The mercury outside my Maine window, right now, registers 20 degrees F. It will fall to 16 come later tonight, according to the gurus at weather.com, and that’s frankly an improvement over recent conditions. In the New Year we’ve experienced several days where it never climbed out of single digits. There were two nights in particular, last week, when overnight temperatures were below zero everywhere in the state.
Tomorrow morning I decamp for the Dominican Republic and the much-ballyhooed delights of Casa de Campo, probably the finest golf resort in the entire Caribbean, and for once I am not dreading the 4 a.m. alarm. Bring it on.
I do a lot of business in Southeast Asia, with Southeast Asians, naturally, and I’ve found they are nearly as curious about life in Maine as we New Englanders are about life in Bali, or Jakarta, or Saigon. I love to lay this one on them:
It’s quite cold here today.
It’s 4 degrees…
Oh my goodness.
That last bit fairly well blows their minds. They literally cannot conceive of it, because they don’t really comprehend Fahrenheit (as so many Americans don’t get Celsius) and many have never set foot anywhere that cold.
And why, unless one skis, would anyone purposely set foot in a place that could potentially serve up temperatures that freakin’ cold? There is no reason… Don’t sit around and wait for a caveat, not from me. If you weren’t born a Norwegian, or a Mainer, or a Siberian, which would oblige even the most heartless Norwegian, Mainer or Siberian expatriate to eventually go home and see his mom, there is no reason.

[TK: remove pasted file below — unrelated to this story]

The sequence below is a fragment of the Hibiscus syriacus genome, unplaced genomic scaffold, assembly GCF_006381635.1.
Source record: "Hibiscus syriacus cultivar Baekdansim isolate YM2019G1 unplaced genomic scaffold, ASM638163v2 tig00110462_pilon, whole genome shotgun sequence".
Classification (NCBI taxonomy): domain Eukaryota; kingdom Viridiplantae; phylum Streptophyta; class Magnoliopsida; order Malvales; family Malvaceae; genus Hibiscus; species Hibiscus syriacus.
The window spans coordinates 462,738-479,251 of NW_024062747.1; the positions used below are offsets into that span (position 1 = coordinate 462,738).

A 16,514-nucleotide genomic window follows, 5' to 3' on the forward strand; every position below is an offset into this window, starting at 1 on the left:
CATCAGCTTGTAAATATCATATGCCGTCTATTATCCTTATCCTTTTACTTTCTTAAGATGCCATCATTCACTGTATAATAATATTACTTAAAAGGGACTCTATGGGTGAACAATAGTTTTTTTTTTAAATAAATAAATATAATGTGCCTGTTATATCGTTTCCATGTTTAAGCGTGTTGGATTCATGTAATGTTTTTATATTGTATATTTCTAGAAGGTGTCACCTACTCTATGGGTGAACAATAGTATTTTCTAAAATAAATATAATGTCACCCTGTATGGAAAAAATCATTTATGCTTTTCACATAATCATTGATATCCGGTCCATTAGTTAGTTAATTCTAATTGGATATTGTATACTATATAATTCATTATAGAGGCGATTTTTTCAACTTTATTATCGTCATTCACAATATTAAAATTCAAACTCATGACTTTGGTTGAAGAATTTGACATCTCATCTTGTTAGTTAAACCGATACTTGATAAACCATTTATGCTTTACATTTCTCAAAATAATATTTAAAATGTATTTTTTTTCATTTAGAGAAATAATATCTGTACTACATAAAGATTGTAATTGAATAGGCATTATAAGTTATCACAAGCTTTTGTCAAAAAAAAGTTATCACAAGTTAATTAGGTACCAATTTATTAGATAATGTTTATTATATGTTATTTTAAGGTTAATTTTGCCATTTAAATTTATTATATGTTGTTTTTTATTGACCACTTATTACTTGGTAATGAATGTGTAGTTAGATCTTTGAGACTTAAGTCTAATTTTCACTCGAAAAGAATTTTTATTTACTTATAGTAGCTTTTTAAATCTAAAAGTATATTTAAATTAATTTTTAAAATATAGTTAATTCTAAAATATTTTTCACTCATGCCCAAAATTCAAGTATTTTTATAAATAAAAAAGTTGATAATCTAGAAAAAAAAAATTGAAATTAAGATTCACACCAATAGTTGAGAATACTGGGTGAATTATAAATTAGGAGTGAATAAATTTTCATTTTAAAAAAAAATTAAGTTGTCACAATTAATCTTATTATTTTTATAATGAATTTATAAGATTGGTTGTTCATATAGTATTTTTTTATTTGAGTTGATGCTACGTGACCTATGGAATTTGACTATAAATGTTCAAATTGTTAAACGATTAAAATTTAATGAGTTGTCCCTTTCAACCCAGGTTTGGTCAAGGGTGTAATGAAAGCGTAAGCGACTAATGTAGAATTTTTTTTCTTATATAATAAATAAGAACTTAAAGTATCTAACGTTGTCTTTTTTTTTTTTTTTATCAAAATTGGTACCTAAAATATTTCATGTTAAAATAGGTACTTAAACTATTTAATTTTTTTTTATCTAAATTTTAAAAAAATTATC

There are things you learn about yourself when living in a climate like Maine’s. For starters, we are the lifeblood of places like Casa de Campo, where right now it’s 77 degrees F (and partly cloudy, for the record). If it weren’t for us sub-arctic masochists landing there all through January and February — kissing the ground in La Romana upon arrival — they could never have afforded to pay Pete Dye to design 63 holes.
Here’s another thing I’ve learned about my Boston-born, Maine-residing self: I know intrinsically when it drops below 5 degrees F, because, upon venturing out of doors, the snot in my nose instantly crystallizes with that first nasal in-take. Actually, last Thursday night after poker I was standing outside and experienced this very sensation. Smart phones at the ready, we determined it to be only 7 degrees, not 5. I must be getting old.
But, honestly, be it 5 degrees or 7, this is something I don’t need to know about myself, or needn’t be reminded of.
What I need to know, right now, is how many pairs of shorts to pack.